Brands Kick it Up a Notch
Although the music industry may be sluggish, there is a large subsection of the industry staying progressive and forward thinking and that is the brands and advertisers who are creating partnerships with musicians. Over the last several decades there has been a certain stigma associated with artists merging with advertising initiatives, but the brick wall of reluctance seems to be crumbling. Roger Brown speaks to this by saying:
Lets face it, radio was always a tool for advertisers to reach an audience. And musicians had this notion that they shouldn't sell out by doing a commercial. Well they were doing a commercial, they just didn't know it. They licensed their music to a record label who gave it to a radio station that then used it to attract a market. Now the artists have got over that. In a way we have disintermediated the radio, the journalist, the television, and we are just working with the people who want to use our music to promote our product.
Rob Stone, president of Fader Media, is one of the foremost experts of the branding and music relationship and speaks to the opposite side of the brand equation: the consumer. Stone says, "there is a progression of the consumer who is now more accepting of artists working with brands. When it is done right you get something like Converse's Rubber Tracks Studio's Three Artists One Song." The latest Three Artists One Song endeavor found Mark Foster (Foster the People), A-Trak, and Kimbra creating their original song "Warrior" recorded at Rubber Tracks Studio and available for everyone for free download.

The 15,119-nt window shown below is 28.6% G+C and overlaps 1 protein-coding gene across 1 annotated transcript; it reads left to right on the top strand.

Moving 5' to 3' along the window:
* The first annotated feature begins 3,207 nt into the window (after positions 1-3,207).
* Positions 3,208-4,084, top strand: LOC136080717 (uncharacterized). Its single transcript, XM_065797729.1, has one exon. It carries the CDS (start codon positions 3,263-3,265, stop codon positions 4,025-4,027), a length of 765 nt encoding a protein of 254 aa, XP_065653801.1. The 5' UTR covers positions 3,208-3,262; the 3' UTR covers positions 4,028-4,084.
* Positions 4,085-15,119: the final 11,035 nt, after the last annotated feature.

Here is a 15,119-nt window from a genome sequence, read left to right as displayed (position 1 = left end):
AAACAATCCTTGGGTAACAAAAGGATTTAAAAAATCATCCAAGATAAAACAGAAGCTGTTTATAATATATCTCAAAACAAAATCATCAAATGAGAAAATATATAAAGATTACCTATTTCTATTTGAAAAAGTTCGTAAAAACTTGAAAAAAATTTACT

Mark Foster commented on the process of working under Converse's wing on the Nike website by saying, "I had such a good time diving into the creative process working with two incredible artists to create a sound that is uniquely our own. This project has given me a new found appreciation for the power of collaboration which is something that Converse really understands."
Rob Stone says there is definitely a growing interest from all sides in partnering with brands. Stone has worked closely with the Green Label Sound project by Mountain Dew and told me, "From year one the bands say I am not doing anything with a carbonated drink, by year two they are coming to us, by year three we are telling artists that we don't have the capacity to put it all out."
The record label executives of previous eras might have been the 'hit makers,' but the popular music trend setters of this era may be more aptly defined as the 'business class.' Regardless, the kingpin of the situation is the musician with a $700 laptop. With laptop in hand, the world of opportunity awaits. But, like anywhere, it comes down to the most important commodity known to mankind: creativity.
photos: Phil Farnsworth